We've all had our fair share of unwanted guests. Whether it be your grouchy aunt visiting from Brooklyn or a thousand infesting lice, it is never fun. Pests have no business inside your walls. It is even worse when your unwanted guest brings pestilence in with them. That is what puts rats and mice on the top of the most unwanted list. These rodents are known carriers of Hantavirus, Lassa fever, leptospirosis, Salmonellosis, tularemia, and other bacteria related diseases. This is not a critter you want running around in your kitchen and pantry.
Rat and Mouse
Though rats and mice both have fur, whiskers, and sharp front teeth, they are two very different creatures. Here are some of the ways you can tell them apart.
A mouse can grow to be 12-20 cm long and weigh 12-30 grams, which is relatively small compared to rats who almost double their size in length and weigh upwards of 340 grams.
Mice have large ears compared to their heads while rats have large heads compared to their ears.
A rat's snout is blunt, unlike the pointy nose of a mouse.
A mouse’s tail is almost as long as their bodies and considerably thinner in comparison to the bulky tail of a rat.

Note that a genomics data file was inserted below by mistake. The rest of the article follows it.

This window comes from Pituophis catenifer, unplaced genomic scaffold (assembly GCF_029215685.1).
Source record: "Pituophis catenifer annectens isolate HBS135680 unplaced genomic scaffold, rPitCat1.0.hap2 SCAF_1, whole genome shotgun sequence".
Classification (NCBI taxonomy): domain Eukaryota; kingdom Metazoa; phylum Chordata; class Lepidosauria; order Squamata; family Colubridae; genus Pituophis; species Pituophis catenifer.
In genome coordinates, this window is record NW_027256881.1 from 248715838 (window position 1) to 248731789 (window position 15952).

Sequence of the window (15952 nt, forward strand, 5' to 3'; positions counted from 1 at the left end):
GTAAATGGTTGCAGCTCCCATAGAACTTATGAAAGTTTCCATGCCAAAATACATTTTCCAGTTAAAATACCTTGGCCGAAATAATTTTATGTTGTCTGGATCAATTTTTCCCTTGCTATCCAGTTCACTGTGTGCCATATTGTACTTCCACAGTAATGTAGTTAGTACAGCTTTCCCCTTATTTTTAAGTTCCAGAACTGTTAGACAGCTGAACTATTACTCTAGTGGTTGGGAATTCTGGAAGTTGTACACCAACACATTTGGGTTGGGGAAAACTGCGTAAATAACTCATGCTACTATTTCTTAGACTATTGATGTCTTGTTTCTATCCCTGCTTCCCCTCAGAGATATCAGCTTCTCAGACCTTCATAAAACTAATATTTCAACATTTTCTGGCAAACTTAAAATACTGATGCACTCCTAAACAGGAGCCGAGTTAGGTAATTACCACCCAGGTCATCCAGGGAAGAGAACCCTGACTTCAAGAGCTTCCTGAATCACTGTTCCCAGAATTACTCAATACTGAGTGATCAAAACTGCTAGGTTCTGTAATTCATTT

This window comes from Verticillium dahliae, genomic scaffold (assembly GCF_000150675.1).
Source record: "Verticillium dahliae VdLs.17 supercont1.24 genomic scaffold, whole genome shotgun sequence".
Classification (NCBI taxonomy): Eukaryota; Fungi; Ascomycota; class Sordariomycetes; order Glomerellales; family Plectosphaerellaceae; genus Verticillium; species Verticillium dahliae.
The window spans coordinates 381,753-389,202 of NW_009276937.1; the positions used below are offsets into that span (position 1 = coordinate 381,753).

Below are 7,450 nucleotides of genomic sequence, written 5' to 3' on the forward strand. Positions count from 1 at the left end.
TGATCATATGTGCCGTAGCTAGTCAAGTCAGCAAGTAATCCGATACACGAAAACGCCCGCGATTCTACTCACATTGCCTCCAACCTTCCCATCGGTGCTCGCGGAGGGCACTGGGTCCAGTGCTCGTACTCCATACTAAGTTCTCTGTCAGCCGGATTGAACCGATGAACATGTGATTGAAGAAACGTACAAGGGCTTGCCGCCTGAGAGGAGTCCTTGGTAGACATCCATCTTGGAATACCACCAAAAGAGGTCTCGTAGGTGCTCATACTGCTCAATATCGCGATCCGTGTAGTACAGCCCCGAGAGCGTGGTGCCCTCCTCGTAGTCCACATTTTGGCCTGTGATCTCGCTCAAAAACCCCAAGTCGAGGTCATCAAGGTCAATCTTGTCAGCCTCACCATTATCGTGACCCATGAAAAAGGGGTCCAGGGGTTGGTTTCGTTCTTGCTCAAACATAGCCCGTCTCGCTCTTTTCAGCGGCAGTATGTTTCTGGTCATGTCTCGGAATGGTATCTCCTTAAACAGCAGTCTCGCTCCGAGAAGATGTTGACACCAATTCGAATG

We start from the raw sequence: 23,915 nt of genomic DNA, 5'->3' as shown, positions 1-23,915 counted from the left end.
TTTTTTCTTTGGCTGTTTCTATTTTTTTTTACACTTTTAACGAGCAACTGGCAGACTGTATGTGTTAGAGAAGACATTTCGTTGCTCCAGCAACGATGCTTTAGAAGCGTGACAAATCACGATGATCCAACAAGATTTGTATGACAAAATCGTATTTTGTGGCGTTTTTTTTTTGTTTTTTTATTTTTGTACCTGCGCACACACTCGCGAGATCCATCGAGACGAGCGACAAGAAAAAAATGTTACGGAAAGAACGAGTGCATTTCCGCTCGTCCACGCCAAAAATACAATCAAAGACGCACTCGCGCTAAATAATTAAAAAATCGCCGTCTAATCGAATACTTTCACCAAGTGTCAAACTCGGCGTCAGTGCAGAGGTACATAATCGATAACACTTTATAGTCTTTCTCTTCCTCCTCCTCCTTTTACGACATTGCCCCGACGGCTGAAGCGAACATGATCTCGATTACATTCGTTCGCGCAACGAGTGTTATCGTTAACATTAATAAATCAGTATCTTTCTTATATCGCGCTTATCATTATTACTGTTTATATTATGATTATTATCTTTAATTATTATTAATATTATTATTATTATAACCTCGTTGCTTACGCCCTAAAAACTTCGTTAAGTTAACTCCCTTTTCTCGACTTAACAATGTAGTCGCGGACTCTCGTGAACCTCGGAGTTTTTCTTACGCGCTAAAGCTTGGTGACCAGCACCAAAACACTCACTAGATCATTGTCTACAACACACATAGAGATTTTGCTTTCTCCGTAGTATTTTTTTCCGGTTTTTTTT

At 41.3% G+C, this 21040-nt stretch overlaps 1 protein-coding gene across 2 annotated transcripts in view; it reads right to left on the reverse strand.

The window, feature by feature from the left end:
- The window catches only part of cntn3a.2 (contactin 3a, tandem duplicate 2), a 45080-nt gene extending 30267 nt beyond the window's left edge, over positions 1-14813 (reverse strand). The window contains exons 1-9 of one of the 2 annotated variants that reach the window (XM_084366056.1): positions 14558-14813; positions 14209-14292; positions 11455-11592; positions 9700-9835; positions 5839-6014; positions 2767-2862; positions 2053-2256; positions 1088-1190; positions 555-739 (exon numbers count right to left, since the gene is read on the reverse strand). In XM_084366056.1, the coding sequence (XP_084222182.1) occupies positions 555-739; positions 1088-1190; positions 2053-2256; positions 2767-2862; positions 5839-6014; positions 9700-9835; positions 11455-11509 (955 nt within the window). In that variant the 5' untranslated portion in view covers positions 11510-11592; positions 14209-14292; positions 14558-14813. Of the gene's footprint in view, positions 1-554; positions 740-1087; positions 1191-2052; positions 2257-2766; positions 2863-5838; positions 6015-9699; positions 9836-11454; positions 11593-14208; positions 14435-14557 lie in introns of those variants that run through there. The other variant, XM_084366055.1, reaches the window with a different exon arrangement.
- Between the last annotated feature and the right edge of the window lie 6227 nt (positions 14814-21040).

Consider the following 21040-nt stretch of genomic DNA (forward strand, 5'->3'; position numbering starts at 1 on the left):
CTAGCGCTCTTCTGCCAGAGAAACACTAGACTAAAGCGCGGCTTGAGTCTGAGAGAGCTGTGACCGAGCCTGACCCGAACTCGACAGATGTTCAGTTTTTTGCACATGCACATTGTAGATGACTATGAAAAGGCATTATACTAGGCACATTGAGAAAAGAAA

Mice kept as pets can live up to 6 years, but wild mice have a life expectancy of about one year. Rats are the opposite. A rat living in captivity without a family, only survives 2-3 years, but wild mice living in large packs can live upwards of 7 years.
Though different, mice and rats can be kept out using the same basic techniques.
Search your foundation for gaps, holes or crevices and have these entry points sealed and repaired.
Trim back any tree limbs or shrubbery from the exterior walls.
Store all dead wood or construction materials at least 20 feet from your exterior walls. And keep those materials off the ground.
Fix any leaking pipes.
Keep all food in airtight containers, including pet food.
Keep your home clean. Thoroughly sweep and vacuum under and behind counters and appliances.
Inspect and fix all screen doors if needed.
Empty trash on a regular basis.
For humid areas of your home, consider running a dehumidifier. Rodents thrive in a warm moist environment.
Unfortunately, these tips won't assure the complete banishment of rodents from your home. They can continue to live in your walls even after you take these precautions. Call a pest expert and have them do a thorough inspection, checking for any signs of rodent activity.
No one wants unwanted guests in their homes. The good news with rodents is that you can kick them out without remorse, they're not going to call you a week later and whine about it. Your home is your Fortress of Solitude. Protect it.